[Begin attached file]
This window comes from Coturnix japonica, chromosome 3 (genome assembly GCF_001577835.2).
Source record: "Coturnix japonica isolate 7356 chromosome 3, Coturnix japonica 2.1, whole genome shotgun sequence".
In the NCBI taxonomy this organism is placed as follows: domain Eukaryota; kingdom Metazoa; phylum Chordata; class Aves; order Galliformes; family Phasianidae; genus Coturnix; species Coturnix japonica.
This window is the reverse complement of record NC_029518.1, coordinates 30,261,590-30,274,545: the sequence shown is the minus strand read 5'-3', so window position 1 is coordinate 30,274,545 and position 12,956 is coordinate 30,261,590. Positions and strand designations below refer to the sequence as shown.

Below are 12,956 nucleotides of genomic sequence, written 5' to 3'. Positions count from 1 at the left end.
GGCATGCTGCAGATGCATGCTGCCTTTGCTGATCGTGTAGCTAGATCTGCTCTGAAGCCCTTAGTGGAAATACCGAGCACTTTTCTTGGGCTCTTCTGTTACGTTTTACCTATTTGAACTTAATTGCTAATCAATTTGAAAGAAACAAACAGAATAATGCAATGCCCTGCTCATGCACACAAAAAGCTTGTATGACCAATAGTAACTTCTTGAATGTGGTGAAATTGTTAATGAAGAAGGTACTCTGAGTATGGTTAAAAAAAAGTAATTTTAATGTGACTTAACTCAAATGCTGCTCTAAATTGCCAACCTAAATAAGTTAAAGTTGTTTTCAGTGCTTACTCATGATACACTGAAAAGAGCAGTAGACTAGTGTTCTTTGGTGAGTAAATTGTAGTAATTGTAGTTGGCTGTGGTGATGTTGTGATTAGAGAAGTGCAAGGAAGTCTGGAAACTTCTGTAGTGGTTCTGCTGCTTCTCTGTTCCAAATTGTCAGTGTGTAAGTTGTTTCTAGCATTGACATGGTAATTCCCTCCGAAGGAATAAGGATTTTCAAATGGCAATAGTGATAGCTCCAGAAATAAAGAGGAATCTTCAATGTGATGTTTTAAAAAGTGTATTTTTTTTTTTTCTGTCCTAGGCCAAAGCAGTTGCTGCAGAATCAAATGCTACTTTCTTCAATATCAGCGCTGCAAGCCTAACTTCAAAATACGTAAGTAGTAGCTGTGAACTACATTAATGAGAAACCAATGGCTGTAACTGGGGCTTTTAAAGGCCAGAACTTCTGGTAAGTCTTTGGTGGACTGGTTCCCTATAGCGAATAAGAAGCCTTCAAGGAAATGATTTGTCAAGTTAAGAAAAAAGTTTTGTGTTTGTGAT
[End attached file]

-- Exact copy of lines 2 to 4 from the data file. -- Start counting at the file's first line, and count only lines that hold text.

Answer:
Source record: "Coturnix japonica isolate 7356 chromosome 3, Coturnix japonica 2.1, whole genome shotgun sequence".
In the NCBI taxonomy this organism is placed as follows: domain Eukaryota; kingdom Metazoa; phylum Chordata; class Aves; order Galliformes; family Phasianidae; genus Coturnix; species Coturnix japonica.
This window is the reverse complement of record NC_029518.1, coordinates 30,261,590-30,274,545: the sequence shown is the minus strand read 5'-3', so window position 1 is coordinate 30,274,545 and position 12,956 is coordinate 30,261,590. Positions and strand designations below refer to the sequence as shown.